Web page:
Share price car crash continues for car manufacturer

Aston Martin Lagonda suffered a second dreadful day on the stock market yesterday, with an 18% fall in its share price following Wednesday’s 26% drop.

More than £900m has been wiped off the value of the luxury car manufacturer in just two days.

It continues a car crash of a first year as a public company, since it floated last October. It’s 1900p-per-share IPO raised more than £1bn and valued the Gaydon-based manufacturer at £4.33bn in one of the biggest UK IPOs of the year.

Last night, and after less than 10 months as a public company, its market value was just £1.44bn.

Investors have taken fright this week after Aston Martin revealed that not only would it miss its target of selling 10% more vehicles than last year, but that it is likely to sell fewer than it did in 2018.

Russ Mould, investment director at AJ Bell, believes Aston Martin’s experience provides some key lessons for investors looking at IPOs.

He said: “Shareholders will be thinking back to the first time James Bond ever got his hands on an Aston Martin in Goldfinger, because 007 drove the car into a brick wall when he was attempting to escape from the villain’s Swiss factory.

“There is still time for AML to redeem itself – and his Aston Martin came to Bond’s rescue many times afterwards – but for the moment investors will take three lessons from the float.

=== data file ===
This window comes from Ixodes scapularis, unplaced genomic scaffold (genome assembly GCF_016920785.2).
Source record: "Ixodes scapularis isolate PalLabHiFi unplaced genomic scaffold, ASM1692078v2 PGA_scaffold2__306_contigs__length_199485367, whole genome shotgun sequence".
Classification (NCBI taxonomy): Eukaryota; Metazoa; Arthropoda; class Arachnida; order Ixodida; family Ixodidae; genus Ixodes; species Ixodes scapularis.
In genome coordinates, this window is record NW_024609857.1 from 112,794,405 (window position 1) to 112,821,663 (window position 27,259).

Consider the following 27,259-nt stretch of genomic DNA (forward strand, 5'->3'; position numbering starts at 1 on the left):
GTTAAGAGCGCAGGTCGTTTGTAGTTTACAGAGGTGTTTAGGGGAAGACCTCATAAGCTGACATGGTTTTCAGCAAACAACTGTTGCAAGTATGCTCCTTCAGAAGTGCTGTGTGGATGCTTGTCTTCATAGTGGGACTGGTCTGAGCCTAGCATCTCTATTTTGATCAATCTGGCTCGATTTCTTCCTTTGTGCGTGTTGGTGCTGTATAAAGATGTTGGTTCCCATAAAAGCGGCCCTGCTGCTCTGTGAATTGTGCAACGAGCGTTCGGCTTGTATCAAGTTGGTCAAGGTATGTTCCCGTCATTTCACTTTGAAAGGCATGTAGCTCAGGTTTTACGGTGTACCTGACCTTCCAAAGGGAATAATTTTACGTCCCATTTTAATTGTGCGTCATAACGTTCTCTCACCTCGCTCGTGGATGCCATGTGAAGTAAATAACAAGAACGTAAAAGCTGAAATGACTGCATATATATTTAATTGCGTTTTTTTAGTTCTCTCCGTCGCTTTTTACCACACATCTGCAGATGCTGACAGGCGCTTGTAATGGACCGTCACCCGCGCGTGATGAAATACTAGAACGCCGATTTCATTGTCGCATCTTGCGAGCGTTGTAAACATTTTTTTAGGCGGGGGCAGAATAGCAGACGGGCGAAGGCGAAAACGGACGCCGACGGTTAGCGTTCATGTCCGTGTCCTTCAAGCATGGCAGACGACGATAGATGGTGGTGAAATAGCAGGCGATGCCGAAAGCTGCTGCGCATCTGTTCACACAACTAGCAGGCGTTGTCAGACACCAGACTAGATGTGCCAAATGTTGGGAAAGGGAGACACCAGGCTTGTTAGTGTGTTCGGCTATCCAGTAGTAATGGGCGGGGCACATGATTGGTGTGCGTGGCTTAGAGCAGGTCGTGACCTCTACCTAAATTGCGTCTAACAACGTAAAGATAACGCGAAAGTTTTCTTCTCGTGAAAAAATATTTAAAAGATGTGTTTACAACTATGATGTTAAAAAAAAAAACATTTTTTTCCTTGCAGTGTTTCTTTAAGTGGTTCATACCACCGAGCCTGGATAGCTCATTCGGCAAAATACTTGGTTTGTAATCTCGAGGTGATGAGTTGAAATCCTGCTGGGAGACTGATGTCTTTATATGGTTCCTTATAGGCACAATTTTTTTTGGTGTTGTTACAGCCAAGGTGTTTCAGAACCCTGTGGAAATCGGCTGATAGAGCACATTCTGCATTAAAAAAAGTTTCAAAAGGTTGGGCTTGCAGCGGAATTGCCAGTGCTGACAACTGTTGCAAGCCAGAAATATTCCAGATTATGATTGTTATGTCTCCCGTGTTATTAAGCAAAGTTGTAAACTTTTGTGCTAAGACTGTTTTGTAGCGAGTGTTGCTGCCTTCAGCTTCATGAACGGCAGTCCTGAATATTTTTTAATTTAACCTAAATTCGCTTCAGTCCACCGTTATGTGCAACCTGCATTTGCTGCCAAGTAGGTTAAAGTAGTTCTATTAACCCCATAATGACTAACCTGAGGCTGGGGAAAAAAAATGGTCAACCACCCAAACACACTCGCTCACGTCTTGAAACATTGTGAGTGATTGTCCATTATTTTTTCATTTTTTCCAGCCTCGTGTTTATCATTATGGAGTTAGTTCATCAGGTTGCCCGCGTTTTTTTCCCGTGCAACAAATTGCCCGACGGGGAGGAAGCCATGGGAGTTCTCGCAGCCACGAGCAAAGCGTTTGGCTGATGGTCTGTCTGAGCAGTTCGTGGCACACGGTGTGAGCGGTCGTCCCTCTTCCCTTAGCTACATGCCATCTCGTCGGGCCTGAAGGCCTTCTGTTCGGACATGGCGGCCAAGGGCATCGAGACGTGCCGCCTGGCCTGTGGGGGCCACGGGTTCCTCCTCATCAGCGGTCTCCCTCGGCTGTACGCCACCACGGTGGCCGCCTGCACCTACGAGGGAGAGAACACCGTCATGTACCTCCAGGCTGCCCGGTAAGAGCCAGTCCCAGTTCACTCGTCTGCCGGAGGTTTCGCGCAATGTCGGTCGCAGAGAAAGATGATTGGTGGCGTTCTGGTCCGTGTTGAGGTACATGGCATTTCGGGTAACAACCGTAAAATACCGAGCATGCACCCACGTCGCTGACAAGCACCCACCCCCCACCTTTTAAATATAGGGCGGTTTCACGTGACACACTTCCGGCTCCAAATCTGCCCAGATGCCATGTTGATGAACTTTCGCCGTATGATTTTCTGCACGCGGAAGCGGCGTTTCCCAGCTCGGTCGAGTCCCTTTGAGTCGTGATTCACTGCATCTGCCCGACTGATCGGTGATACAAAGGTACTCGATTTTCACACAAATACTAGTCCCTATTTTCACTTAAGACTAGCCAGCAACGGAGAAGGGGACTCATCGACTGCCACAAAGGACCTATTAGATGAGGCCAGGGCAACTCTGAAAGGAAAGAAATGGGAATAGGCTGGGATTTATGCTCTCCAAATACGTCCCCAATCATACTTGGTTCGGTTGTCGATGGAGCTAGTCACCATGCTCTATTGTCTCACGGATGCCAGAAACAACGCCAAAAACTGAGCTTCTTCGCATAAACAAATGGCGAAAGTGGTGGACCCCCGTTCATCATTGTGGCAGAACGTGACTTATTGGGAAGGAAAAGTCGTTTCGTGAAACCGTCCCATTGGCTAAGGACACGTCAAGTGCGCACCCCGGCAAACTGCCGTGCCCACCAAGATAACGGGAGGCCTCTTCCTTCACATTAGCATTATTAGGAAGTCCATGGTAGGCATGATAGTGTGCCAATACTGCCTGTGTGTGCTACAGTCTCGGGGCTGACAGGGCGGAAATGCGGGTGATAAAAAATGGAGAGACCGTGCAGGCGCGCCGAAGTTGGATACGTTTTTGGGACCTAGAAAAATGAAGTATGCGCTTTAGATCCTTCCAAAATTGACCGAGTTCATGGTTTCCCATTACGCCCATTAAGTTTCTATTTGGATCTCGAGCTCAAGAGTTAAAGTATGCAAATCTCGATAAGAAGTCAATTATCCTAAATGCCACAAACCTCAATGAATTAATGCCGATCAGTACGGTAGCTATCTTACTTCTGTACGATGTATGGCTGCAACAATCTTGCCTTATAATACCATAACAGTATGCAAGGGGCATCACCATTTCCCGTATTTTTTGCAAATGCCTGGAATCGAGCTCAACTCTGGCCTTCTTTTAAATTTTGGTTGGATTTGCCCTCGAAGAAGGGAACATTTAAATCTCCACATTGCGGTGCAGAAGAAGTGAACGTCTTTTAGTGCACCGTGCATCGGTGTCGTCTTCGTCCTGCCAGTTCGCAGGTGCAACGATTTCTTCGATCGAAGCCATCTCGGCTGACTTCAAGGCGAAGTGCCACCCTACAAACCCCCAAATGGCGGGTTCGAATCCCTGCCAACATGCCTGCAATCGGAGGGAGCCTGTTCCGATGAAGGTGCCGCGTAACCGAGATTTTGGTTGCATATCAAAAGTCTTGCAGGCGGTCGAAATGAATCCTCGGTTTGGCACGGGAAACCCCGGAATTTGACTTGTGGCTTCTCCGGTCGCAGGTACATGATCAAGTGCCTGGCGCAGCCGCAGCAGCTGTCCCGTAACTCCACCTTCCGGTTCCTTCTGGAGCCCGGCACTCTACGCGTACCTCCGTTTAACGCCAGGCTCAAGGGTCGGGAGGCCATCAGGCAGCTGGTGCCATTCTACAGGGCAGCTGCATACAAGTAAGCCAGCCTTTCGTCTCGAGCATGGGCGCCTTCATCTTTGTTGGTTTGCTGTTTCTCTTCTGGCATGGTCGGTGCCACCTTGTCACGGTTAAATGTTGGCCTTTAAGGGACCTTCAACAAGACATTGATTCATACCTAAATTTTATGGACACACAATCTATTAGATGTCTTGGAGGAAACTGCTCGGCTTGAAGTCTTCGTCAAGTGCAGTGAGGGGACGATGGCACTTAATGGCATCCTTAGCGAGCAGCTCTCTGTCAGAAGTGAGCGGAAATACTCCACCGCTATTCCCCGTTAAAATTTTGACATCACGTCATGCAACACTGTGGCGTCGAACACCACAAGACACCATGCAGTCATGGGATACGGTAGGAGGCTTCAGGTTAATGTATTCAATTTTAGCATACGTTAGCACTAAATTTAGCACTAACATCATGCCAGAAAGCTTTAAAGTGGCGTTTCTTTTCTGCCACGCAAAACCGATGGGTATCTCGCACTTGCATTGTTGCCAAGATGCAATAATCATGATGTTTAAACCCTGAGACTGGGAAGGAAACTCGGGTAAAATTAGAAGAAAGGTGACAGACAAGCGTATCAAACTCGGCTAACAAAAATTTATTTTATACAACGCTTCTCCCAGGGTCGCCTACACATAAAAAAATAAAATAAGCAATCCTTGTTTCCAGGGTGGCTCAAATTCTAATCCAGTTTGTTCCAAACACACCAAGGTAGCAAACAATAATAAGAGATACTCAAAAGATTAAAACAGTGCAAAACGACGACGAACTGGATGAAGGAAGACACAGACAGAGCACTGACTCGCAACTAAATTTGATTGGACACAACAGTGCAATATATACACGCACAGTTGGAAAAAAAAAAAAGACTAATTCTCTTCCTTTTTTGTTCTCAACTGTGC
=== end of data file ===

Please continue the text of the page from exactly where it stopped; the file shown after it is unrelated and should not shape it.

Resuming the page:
“First, valuation really, really matters. Aston’s flotation price tag of around £4bn priced in a lot of future good news and growth and left little downside protection if something, anything went wrong (which it has).

“Second, it is rarely, if ever, different this time. Aston Martin has a spotty profit and financial profit history and it has yet to prove this latest phase of its life – as a public company – will see change for the better. With the market cap now much reduced there could at least be an opportunity here if – and it remains a big if – AML can sustainably improve margins, returns on capital and cash flow.

“Finally, Aston Martin’s flop may serve to deepen any existing prejudices against companies that come out of private equity ownership when they float. Names like Debenhams already set a poor precedent, even if Hollywood Bowl, for one, has been a success, but after AML investors will be asking even more questions when the next PE exit comes to market and possibly adjusting the valuation (downward) accordingly.”